• In Kinshasa, Simon Lubuku on mobile +243 81 950 0202
  • In Geneva: Andrej Mahecic on mobile +41 79 200 7617
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People in the Democratic Republic of the Congo's Katanga province have long referred to the region between the towns of Manono, Mitwaba and Pweto as the "triangle of death." Despite the presence of UN peace-keepers and government military successes in other parts of the country, the situation in the resources-rich Katanga has been getting worse over the past two years. Conflict between a secessionist militia group and the government and between the Luba (Bantu) and Twa (Pygmy) ethnic groups has left thousands dead and forcibly displaced more than 400,000 people since 2012, including over 70,000 in the last three months. UNHCR has expressed its "deep concern" about the "catastrophic" humanitarian situation in northern Katanga. The violence includes widescale looting and burning of entire villages and human rights' violations such as murder, mass rape and other sexual violence, and the forced military recruitment of children.

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Statelessness Around the World

At least 10 million people in the world today are stateless. They are told that they don't belong anywhere. They are denied a nationality. And without one, they are denied their basic rights. From the moment they are born they are deprived of not only citizenship but, in many cases, even documentation of their birth. Many struggle throughout their lives with limited or no access to education, health care, employment, freedom of movement or sense of security. Many are unable to marry, while some people choose not to have children just to avoid passing on the stigma of statelessness. Even at the end of their lives, many stateless people are denied the dignity of a death certificate and proper burial.

The human impact of statelessness is tremendous. Generations and entire communities can be affected. But, with political will, statelessness is relatively easy to resolve. Thanks to government action, more than 4 million stateless people acquired a nationality between 2003 and 2013 or had their nationality confirmed. Between 2004 and 2014, twelve countries took steps to remove gender discrimination from their nationality laws - action that is vital to ensuring children are not left stateless if their fathers are stateless or unable to confer their nationality. Between 2011 and 2014, there were 42 accessions to the two statelessness conventions - indication of a growing consensus on the need to tackle statelessness. UNHCR's 10-year Campaign to End Statelessness seeks to give impetus to this. The campaign calls on states to take 10 actions that would bring a definitive end to this problem and the suffering it causes.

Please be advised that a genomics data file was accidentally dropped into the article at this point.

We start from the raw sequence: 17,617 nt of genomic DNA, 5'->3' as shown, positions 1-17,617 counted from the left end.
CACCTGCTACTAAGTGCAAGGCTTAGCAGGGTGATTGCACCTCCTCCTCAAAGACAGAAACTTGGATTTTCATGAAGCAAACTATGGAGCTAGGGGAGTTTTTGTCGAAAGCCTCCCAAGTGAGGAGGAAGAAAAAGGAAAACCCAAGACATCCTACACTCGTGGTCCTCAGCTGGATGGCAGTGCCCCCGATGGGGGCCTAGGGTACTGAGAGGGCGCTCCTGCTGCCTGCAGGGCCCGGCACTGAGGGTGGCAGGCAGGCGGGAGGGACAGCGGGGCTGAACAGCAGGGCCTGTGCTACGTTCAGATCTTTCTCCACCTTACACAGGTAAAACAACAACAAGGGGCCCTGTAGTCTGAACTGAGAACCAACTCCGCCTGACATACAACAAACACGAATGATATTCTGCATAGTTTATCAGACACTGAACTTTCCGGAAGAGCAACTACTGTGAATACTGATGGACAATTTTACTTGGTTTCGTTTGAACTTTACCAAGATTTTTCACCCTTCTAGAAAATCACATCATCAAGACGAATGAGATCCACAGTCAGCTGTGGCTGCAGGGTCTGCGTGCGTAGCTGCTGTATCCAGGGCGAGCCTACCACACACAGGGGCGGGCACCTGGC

These images are available for use only to illustrate articles related to UNHCR statelessness campaign. They are not available for archiving, resale, redistribution, syndication or third party licensing, but only for one-time print/online usage. All images must be properly credited UNHCR/photographer's name

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Edwige Kpomako is a woman in a hurry; but her energy also helps the refugee from Central African Republic (CAR) to cope with the tragedy that forced her to flee to northern Democratic Republic of the Congo (DRC) last year. Before violence returned to her country in 2012, the 25-year-old was studying for a Masters in American literature in Bangui, and looking forward to the future. "I started my thesis on the works of Arthur Miller, but because of the situation in CAR . . . ," she said, her voice trailing off. Instead, she had to rush to the DRC with a younger brother, but her fiancée and 10-year old son were killed in the inter-communal violence in CAR.

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American photojournalist Brian Sokol took these photos.